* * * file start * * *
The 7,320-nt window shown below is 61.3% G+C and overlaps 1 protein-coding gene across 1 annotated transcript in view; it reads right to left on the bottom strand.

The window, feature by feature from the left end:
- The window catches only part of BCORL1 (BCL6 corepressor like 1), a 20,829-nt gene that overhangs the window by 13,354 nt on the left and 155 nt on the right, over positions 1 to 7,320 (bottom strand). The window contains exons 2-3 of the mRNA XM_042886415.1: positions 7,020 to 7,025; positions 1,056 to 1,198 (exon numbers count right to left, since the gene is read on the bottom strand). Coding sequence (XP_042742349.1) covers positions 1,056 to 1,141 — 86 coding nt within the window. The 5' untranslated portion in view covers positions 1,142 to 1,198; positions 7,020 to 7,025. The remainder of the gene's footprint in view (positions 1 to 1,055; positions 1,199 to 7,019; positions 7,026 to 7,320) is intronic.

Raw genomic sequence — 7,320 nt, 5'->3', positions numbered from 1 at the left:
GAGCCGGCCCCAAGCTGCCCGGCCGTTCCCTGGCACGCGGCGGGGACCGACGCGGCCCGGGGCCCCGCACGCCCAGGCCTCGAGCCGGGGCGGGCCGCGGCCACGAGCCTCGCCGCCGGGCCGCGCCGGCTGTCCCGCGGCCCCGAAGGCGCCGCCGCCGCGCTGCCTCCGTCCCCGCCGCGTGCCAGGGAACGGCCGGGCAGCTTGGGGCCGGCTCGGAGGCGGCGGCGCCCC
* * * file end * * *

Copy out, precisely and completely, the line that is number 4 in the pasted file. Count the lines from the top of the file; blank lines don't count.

Raw genomic sequence — 7,320 nt, 5'->3', positions numbered from 1 at the left: